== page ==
It was almost like a Twilight Zone® experience, seeing Angela and my brother-in-law, Charles, for the first time in about three to four months. It was as if I’d been somehow severed from my past life. This was necessary, I believe, in order to begin healing and growing stronger mentally, emotionally, spiritually… Mind you, I was very glad to see my eldest sister and her husband; it’s just that it was like some tidal wave washing over me from my previous existence.
Sitting in the small chapel area of the Samson Group Home on that Saturday morning, I found it somewhat difficult finding anything to say. The ensuing conversation was a bit stilted, but happy nonetheless, and, to my surprise, my sister actually said I looked better … stronger, more relaxed, with good complexion. Her appraisal made me feel good and added to the sense of hope that had been growing inside me over the past weeks in my new residence. Evidently she could see something outwardly that I felt inwardly.
She hadn’t called or visited before in order to give me time to really settle in and begin my psychological recovery. I completely understood. I needed the time in that safe, secure, and structured environment apart from the outside world, and I needed this because, quite frankly, I couldn’t handle “life as usual.” I could no longer shoulder life as it had been — hours upon hours behind closed doors in self-imposed isolation, deep depression, fear, mania, frustration and anger, strained relationships…
I had been living to write, which was my love and passion, but even this had become an unbearable strain. Consequently, I’d started to keep a journal shortly after I arrived at the group home, but quickly had to leave off on that simply because it caused to much anxiety … or, at least, it was one contributing factor. I’d also loved to read, but after moving into my new residence I found that I just could not bring myself to open a book. Even the very thought of reading felt burdensome … stressful.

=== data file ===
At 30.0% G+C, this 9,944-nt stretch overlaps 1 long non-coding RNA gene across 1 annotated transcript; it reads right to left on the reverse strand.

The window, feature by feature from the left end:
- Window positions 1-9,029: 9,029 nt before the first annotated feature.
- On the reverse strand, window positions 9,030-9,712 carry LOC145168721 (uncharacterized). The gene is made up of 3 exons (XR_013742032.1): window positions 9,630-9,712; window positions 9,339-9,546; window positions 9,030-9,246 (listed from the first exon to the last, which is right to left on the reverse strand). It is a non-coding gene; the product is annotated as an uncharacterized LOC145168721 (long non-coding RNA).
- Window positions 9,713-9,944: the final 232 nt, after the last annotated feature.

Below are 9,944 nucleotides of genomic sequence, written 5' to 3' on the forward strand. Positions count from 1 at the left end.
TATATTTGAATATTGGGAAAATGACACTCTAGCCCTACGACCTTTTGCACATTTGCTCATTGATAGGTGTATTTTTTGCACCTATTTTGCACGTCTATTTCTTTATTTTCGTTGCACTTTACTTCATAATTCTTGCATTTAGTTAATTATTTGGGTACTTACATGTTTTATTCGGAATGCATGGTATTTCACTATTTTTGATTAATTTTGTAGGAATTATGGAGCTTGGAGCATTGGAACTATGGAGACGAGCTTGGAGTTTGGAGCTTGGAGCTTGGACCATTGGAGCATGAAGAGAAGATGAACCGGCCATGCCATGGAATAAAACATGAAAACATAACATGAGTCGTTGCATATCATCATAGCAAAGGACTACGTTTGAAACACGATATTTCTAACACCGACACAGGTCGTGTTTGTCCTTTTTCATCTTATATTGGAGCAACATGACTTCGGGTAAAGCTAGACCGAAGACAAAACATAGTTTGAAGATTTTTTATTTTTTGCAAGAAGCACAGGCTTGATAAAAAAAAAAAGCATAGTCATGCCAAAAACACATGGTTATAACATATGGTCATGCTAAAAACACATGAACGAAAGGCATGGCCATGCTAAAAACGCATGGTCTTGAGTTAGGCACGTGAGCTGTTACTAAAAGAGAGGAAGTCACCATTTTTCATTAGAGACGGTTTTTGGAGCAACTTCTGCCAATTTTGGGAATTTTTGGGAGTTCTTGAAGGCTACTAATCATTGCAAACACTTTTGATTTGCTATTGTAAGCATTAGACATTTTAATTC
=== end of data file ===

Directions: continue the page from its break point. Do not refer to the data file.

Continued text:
Yes, sitting there in the little chapel area, looking at my dear sister, carrying on an enjoyable (however stilted) conversation … it all felt so surreal. I wish I had words to explain just how detached from the past I’d become. I suppose it was as if I’d entered into some kind of cocoon, and maybe I had; after all, the cocoon is where the beautiful butterfly grows. And in a very real sense, I would eventually emerge from that cocoon, splendidly reborn … heartier, braver, sober-minded and far more tranquil.
Of course, my emergence from the cocoon would come much later. During that first visit with my sister and brother-in-law I couldn’t imagine ever leaving the group home. This is not to say I wanted to stay there for the rest of my life. No, I deeply desired to leave at some point in the future… I just couldn’t conceive of that actually happening. As I sat there looking at my sister’s radiant smile, listening to her encouraging words, it felt like I was looking and listening from across a great ravine … one without a bridge.
After about an hour, we hugged and said our goodbyes. Despite feeling somewhat detached, I was very grateful for the visit, and my spirit felt lifted. All in all, it was a very good (and important) experience. Really and truly, it came at just the right time. Looking back now, I can actually see God’s hand in that event. One might even say it was divinely orchestrated. At the very least, it was a taste of the outside world that I needed then, even if I didn’t consciously realize that at the time.
The next time Angela came, she came alone and took me on an outing, but before getting to that, I’d like to introduce you to some of the precious souls in what really became (in many ways) my new family. Until then, blessings to you and peace.
For previous articles in this series, go to: